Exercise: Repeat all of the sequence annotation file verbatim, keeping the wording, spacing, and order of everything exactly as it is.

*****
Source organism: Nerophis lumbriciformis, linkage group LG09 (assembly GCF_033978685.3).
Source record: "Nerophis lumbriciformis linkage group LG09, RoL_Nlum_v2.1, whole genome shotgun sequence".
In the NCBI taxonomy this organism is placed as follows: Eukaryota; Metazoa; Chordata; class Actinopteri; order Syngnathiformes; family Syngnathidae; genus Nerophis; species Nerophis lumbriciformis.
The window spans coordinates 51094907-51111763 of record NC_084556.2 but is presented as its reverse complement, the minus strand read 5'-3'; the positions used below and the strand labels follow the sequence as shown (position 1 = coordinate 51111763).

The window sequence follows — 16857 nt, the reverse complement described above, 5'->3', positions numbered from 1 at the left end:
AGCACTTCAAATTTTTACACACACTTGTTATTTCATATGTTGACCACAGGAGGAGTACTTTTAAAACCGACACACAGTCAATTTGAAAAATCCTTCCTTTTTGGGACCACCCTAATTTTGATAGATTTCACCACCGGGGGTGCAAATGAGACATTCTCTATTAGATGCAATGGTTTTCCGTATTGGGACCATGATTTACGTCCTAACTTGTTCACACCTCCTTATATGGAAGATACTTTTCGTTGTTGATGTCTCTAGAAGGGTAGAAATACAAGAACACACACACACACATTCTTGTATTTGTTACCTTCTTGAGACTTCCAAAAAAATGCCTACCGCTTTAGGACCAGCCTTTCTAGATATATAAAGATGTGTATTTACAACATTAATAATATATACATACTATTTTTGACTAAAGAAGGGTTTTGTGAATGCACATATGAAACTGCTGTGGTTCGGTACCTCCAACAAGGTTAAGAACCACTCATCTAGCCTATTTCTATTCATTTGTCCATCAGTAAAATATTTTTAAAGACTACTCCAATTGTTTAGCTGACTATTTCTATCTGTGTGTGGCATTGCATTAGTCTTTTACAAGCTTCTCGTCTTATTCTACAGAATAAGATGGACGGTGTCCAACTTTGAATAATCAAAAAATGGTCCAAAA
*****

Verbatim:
Source organism: Nerophis lumbriciformis, linkage group LG09 (assembly GCF_033978685.3).
Source record: "Nerophis lumbriciformis linkage group LG09, RoL_Nlum_v2.1, whole genome shotgun sequence".
In the NCBI taxonomy this organism is placed as follows: Eukaryota; Metazoa; Chordata; class Actinopteri; order Syngnathiformes; family Syngnathidae; genus Nerophis; species Nerophis lumbriciformis.
The window spans coordinates 51094907-51111763 of record NC_084556.2 but is presented as its reverse complement, the minus strand read 5'-3'; the positions used below and the strand labels follow the sequence as shown (position 1 = coordinate 51111763).

The window sequence follows — 16857 nt, the reverse complement described above, 5'->3', positions numbered from 1 at the left end:
AGCACTTCAAATTTTTACACACACTTGTTATTTCATATGTTGACCACAGGAGGAGTACTTTTAAAACCGACACACAGTCAATTTGAAAAATCCTTCCTTTTTGGGACCACCCTAATTTTGATAGATTTCACCACCGGGGGTGCAAATGAGACATTCTCTATTAGATGCAATGGTTTTCCGTATTGGGACCATGATTTACGTCCTAACTTGTTCACACCTCCTTATATGGAAGATACTTTTCGTTGTTGATGTCTCTAGAAGGGTAGAAATACAAGAACACACACACACACATTCTTGTATTTGTTACCTTCTTGAGACTTCCAAAAAAATGCCTACCGCTTTAGGACCAGCCTTTCTAGATATATAAAGATGTGTATTTACAACATTAATAATATATACATACTATTTTTGACTAAAGAAGGGTTTTGTGAATGCACATATGAAACTGCTGTGGTTCGGTACCTCCAACAAGGTTAAGAACCACTCATCTAGCCTATTTCTATTCATTTGTCCATCAGTAAAATATTTTTAAAGACTACTCCAATTGTTTAGCTGACTATTTCTATCTGTGTGTGGCATTGCATTAGTCTTTTACAAGCTTCTCGTCTTATTCTACAGAATAAGATGGACGGTGTCCAACTTTGAATAATCAAAAAATGGTCCAAAA